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An Introduction to Indoor Rowers

An indoor rowing machine (rower, erg, etc.) is an outstanding piece of fitness equipment. It offers a low impact alternative to other forms of cardio and still provides a full body workout. You’ll hit your quads, hamstrings, lats, back, biceps, glutes and more. This while stimulating both aerobic and anaerobic gains. That makes indoor rowers among the most popular, versatile and appealing workouts for all levels of fitness.

What makes rowing so beneficial for overall fitness? It engages upwards of 80% of the body and focuses particularly on leg and core development. More than anything rowing is a pushing exercise. You drive power to the stroke through your legs and finish with your arms. And if you’re a calorie-counter that is a good thing. Indoor rowing has been shown to be the most effective method for blasting calories.

Compared to traditional methods of cardio (running, walking, biking) rowing burns more calories per hour at the same level of intensity.

Types of Indoor Rowers

There are four types of indoor rowers.

The most popular and well-known of the rowers are those that use air resistance or a flywheel. These flywheel rowing machines generate resistance from the pulling motion of the row. This motion spins the flywheel, generating wind resistance. Resistance is manipulated by changing the angle of the blades or by increasing the intensity of the pull.

Popular models are:


Magnetic Resistance Rowers are somewhat new to the indoor rowing market but have gained in popularity due to their performance, easily manipulated resistance and virtually silent operation. These rowers utilize a magnetic brake system to control the flywheel. That means better, more fluid resistance adjustments for workouts of all types. The nearly silent operation of magnetic resistance rowers is appreciated by many as well. No friction means no sound.

Popular models include:


Water Resistance Rowers are designed for those who want to row as close to the outdoors as possible. The rower uses water resistance to provide a natural water feel, pull and motion as a user exercises. While some can have their resistance adjusted based on the angle of the blades, most will have resistance manipulated based on the amount of water in the drum and the strength of the pull.

The most popular models when it comes to water resistance rowers are those by WaterRower. They come in a variety of different colors, woods and compositions.

Other popular water resistance rowers include:


Hydraulic Rowing Machines operate through pistons. Tension is provided and adjusted by the air or fluid within a piston. And while they are low cost and more compact than other types of rowers, many find it hard to classify them as a true rowing machine. That’s because hydraulic rowers don’t allow for the full, synchronized rowing experience of other, more traditional rowers.


The Rowing Motion

Rowing is a natural motion. It is low impact and stimulates much of the body. To reap the most benefits from your indoor rower you need to learn the proper form. Doing so will help you engage your core, develop your legs and finish with your back.

There are four steps in the rowing stroke.

The Catch

The catch is your starting position. Grip the bar using an overhand grip and have your arms fully extended. Your legs should be bent and body leaning forward. You are preparing for your row.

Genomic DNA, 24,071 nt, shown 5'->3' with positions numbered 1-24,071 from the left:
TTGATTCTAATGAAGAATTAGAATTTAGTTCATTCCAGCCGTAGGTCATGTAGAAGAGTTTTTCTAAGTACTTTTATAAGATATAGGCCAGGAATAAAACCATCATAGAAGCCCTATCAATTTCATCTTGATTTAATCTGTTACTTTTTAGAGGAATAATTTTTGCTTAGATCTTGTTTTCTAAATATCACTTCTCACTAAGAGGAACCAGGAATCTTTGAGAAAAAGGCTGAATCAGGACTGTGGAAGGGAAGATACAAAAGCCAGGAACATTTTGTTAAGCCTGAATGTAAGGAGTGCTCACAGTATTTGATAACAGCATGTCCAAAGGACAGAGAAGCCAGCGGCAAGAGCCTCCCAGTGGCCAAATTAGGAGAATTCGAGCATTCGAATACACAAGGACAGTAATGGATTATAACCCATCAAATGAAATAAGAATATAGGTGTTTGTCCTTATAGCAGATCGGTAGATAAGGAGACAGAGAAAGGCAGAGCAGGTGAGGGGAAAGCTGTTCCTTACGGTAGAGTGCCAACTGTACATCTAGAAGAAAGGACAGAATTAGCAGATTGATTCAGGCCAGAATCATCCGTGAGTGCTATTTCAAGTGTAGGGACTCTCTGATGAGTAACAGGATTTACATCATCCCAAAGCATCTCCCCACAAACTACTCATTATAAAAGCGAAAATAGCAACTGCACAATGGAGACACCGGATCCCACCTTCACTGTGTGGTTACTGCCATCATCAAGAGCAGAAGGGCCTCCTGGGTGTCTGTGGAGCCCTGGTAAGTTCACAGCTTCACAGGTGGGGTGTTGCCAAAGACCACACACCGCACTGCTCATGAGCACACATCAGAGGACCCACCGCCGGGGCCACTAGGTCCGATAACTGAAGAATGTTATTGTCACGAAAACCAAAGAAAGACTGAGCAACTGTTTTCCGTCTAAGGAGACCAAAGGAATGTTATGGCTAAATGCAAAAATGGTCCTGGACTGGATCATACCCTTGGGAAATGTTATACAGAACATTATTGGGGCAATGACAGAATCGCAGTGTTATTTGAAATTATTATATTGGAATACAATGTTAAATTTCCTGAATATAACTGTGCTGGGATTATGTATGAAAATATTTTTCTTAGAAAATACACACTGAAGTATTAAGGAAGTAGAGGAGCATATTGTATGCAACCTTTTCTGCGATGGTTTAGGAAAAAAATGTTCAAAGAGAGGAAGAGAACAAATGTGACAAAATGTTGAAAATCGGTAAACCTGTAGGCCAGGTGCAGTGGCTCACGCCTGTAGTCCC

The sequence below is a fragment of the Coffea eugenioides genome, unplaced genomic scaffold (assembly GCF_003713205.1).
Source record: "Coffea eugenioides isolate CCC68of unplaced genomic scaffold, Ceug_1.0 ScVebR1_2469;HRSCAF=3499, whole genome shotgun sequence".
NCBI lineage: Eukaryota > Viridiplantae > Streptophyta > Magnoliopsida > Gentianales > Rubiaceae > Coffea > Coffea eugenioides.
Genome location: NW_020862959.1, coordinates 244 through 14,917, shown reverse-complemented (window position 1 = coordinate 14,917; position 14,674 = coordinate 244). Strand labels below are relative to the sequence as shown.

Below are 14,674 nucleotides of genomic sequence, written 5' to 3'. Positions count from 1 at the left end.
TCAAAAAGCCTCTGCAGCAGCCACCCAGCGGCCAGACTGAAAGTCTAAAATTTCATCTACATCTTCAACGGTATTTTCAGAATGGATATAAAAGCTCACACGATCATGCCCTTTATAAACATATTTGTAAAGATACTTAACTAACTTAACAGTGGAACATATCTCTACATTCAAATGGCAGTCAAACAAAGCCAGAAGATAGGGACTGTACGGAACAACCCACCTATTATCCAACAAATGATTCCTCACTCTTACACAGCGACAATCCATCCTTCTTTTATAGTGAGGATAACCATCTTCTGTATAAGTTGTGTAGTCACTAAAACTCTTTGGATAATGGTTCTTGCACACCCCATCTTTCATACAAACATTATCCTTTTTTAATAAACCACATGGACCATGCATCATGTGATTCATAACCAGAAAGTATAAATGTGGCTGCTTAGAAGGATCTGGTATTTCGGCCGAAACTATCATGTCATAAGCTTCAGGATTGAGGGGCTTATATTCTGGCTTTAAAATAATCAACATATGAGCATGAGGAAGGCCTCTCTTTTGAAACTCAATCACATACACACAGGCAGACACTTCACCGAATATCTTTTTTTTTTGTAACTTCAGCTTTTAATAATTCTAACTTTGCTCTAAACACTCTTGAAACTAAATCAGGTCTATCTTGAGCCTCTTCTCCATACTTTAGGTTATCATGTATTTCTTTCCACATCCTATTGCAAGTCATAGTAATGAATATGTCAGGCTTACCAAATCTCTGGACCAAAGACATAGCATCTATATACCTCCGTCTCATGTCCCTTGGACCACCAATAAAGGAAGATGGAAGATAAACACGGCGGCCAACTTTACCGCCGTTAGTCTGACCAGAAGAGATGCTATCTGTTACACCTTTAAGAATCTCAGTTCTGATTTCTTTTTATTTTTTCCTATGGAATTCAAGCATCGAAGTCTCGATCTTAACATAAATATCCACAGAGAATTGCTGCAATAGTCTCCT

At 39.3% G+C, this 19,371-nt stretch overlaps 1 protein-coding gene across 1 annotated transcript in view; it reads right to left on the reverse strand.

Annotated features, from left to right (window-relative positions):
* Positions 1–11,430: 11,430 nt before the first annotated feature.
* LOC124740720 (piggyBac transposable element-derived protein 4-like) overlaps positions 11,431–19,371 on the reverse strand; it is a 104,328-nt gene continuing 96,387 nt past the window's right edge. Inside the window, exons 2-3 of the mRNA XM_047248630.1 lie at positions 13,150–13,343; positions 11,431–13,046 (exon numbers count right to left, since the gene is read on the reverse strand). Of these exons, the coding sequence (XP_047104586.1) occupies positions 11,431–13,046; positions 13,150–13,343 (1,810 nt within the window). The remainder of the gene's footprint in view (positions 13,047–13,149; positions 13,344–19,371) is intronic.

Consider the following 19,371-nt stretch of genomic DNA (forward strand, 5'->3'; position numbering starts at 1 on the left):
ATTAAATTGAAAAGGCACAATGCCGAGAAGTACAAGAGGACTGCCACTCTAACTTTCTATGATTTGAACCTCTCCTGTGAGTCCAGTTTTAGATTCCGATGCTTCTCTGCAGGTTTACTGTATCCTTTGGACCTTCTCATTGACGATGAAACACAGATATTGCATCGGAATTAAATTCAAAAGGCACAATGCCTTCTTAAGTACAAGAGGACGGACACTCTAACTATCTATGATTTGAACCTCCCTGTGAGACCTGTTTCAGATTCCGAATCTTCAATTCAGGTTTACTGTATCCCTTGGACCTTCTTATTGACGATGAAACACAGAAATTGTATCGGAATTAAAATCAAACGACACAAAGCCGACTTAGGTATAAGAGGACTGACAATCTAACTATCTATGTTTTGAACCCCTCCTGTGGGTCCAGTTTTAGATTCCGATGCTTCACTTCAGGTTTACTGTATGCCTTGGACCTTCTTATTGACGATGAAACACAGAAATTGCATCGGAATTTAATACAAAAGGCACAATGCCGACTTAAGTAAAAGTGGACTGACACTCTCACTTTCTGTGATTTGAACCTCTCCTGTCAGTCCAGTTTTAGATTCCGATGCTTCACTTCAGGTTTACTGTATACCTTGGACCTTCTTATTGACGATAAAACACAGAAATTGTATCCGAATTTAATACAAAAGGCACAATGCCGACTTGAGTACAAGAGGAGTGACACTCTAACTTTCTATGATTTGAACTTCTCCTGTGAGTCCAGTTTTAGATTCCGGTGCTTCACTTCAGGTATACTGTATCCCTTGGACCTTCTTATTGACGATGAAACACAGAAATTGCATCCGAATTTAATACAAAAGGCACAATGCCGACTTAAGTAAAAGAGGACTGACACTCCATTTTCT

The Drive

The drive is commonly referred to as the work portion. To perform it all you need to do is press with your legs until they are nearly all the way extended. Then pull your arms back, making sure to leave your shoulders relaxed. The pull should be made towards your upper-abdomen.

The Finish

The finish is about completing the drive in proper form. Your upper body should be leaning back, legs extended and shoulders relaxed. The handlebar will be positioned towards your upper-abdomen.

The Recovery

The recovery will reset you to the catch. Straighten your arms by extending them. Then proceed to bend your legs towards the flywheel, forcing the seat forward as well.

Once all the way reset you are ready for the next stroke!


Working Out on An Indoor Rower

If you’re just beginning to incorporate indoor rowing into your fitness routine it is important to take it slow. Make sure you are performing the motion correctly before rowing at more intense levels.

Once you establish the proper rowing form, however, there are endless possibilities. That is the beauty of the rower. It functions both as a strength builder and cardio improver. You can do a steady state, low intensity session or sweat it out with a calorie-torching interval workout.

Workout intensity should be measured by resistance level and strokes per minute. Most who use rowers will do so in intervals. This can mean rowing at a particular stroke rate for a given amount of time, rowing to a particular distance or rowing to reach a particular calorie expenditure.

Interval workouts are popular with rowers because they produce some of the best aerobic and anaerobic results. For a great workout try the following:

5-minute warmup

Row 2 minutes at 30-35 strokes per minute

Rest 1 minute at 20-25 strokes per minute

Repeat 5 times

5-minute cooldown

This 25-minute indoor rower workout is efficient, effective and challenging. As you progress you can vary the interval levels to accommodate your goals.

Soon enough you’ll be championing the benefits of rowers too!